Interior sketch of Aunt Bess’
by William Walton
William McKee Walton (1879-1950) was an architect, furniture designer, watercolorist and musician. He was the second of six boys born to Charles and Mary Norton Walton of Philadelphia. At the death of Charles in 1893, Mary Walton took her surviving five sons to be raised with her family in Iowa until age 18, at which time they were sent, each in turn, back to Philadelphia to continue their studies, chaperoned by their aunt, Elizabeth Warrington, and under the watchful eyes of their older cousins, Walter and Will Price. Will attended the Pennsylvania Museum and School of Industrial Arts and apprenticed in the architectural firm of Price and Price. After college, Will joined Price and McLanahan. At the death of Will Price in 1916, Will Walton moved over to his uncle Walter’s practice, and in 1923 became a full partner in the firm of Price and Walton. He was a member of the AIA from 1927 to 1948.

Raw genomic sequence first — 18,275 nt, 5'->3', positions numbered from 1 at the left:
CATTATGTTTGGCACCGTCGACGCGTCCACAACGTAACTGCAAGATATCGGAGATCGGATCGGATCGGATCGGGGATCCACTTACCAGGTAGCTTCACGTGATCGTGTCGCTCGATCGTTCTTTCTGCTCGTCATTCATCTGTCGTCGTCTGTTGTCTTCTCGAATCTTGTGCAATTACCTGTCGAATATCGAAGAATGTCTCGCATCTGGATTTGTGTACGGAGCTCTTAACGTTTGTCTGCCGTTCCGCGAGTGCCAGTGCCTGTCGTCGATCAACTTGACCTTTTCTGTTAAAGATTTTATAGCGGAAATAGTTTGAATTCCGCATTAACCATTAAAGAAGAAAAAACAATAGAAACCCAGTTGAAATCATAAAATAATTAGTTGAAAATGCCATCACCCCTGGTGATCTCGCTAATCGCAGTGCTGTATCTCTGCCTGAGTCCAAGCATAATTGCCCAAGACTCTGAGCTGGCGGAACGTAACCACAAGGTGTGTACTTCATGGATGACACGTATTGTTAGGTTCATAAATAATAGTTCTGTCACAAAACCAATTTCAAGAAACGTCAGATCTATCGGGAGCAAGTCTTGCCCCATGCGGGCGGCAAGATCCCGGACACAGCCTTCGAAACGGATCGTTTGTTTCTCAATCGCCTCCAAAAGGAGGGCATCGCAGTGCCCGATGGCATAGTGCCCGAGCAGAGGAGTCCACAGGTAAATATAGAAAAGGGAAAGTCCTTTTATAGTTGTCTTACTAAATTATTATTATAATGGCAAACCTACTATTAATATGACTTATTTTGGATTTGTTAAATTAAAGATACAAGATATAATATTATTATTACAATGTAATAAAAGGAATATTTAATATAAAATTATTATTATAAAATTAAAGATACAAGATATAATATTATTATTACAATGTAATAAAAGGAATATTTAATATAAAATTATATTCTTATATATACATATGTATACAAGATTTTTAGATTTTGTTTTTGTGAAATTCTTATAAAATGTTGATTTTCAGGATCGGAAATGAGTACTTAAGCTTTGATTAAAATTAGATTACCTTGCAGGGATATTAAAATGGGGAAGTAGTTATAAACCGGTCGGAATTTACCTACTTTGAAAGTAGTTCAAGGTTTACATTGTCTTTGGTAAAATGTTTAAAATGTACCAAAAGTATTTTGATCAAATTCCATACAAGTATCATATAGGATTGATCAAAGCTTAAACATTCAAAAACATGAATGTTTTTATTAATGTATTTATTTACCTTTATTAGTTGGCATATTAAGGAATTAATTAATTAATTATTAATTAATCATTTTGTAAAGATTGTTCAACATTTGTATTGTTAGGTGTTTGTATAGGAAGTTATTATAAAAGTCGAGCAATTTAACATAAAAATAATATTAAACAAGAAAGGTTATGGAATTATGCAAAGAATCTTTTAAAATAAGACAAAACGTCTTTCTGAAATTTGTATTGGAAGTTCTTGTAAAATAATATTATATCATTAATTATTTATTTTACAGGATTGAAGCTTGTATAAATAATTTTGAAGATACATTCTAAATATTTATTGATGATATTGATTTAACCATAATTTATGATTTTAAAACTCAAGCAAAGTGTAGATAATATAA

Will Walton was a central figure in the Rose Valley community for 50 years, eventually becoming known as “Pop” to everyone. When cousin Will and the rest of the Prices and their extended family came to Rose Valley in 1901, Will Walton came with them to help design furniture. From 1901-1903 he lived in the Guest House with Auntie Bess and painted many early scenes of the Valley, some of which were made into postcards. In 1903 he and Auntie Bess moved to her new cottage on Price’s Lane. He designed posters and programs for events at the Guild Hall, and created scenery for the dramatic productions. He started a Women’s Chorus in 1905, and was a founding member of the Rose Valley Chorus in 1907, serving as it’s musical director for many years later on.
In 1912 he married Rose Avery and built a cottage next door to Auntie Bess, who by this time had seen the four other Walton brothers – Herbert, Percy, Sam and Joe – at one time or another camping on her sofa. Rose, who had studied at the Pennsylvania Academy of Fine Arts with Hugh Breckenridge, was a talented portrait artist in her own right. She was also an invaluable asset to the dramatic productions at Guild Hall, sewing scores of costumes “late into the night”.